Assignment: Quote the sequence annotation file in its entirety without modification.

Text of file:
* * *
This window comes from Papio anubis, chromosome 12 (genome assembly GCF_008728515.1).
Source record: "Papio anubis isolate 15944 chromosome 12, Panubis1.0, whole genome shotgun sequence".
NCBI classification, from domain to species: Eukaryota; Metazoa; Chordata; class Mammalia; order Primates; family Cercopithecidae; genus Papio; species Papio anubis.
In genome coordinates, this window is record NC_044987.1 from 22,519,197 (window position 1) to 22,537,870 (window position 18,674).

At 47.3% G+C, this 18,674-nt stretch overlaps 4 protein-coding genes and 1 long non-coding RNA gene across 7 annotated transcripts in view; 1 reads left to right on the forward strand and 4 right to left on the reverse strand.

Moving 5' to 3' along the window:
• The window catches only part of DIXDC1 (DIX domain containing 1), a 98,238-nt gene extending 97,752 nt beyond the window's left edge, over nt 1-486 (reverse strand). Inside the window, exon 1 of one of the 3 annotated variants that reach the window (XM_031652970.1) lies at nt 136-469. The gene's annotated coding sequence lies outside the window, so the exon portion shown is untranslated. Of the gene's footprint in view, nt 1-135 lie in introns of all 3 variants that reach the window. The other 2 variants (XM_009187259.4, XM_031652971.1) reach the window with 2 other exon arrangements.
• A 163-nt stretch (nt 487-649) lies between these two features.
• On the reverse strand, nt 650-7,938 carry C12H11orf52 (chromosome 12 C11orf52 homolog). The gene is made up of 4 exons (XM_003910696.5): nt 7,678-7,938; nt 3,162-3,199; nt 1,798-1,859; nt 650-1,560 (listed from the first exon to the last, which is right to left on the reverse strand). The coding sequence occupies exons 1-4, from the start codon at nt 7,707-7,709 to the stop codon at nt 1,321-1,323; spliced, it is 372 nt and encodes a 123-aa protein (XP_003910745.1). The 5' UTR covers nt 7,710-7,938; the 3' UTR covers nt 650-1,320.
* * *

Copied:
This window comes from Papio anubis, chromosome 12 (genome assembly GCF_008728515.1).
Source record: "Papio anubis isolate 15944 chromosome 12, Panubis1.0, whole genome shotgun sequence".
NCBI classification, from domain to species: Eukaryota; Metazoa; Chordata; class Mammalia; order Primates; family Cercopithecidae; genus Papio; species Papio anubis.
In genome coordinates, this window is record NC_044987.1 from 22,519,197 (window position 1) to 22,537,870 (window position 18,674).

At 47.3% G+C, this 18,674-nt stretch overlaps 4 protein-coding genes and 1 long non-coding RNA gene across 7 annotated transcripts in view; 1 reads left to right on the forward strand and 4 right to left on the reverse strand.

Moving 5' to 3' along the window:
• The window catches only part of DIXDC1 (DIX domain containing 1), a 98,238-nt gene extending 97,752 nt beyond the window's left edge, over nt 1-486 (reverse strand). Inside the window, exon 1 of one of the 3 annotated variants that reach the window (XM_031652970.1) lies at nt 136-469. The gene's annotated coding sequence lies outside the window, so the exon portion shown is untranslated. Of the gene's footprint in view, nt 1-135 lie in introns of all 3 variants that reach the window. The other 2 variants (XM_009187259.4, XM_031652971.1) reach the window with 2 other exon arrangements.
• A 163-nt stretch (nt 487-649) lies between these two features.
• On the reverse strand, nt 650-7,938 carry C12H11orf52 (chromosome 12 C11orf52 homolog). The gene is made up of 4 exons (XM_003910696.5): nt 7,678-7,938; nt 3,162-3,199; nt 1,798-1,859; nt 650-1,560 (listed from the first exon to the last, which is right to left on the reverse strand). The coding sequence occupies exons 1-4, from the start codon at nt 7,707-7,709 to the stop codon at nt 1,321-1,323; spliced, it is 372 nt and encodes a 123-aa protein (XP_003910745.1). The 5' UTR covers nt 7,710-7,938; the 3' UTR covers nt 650-1,320.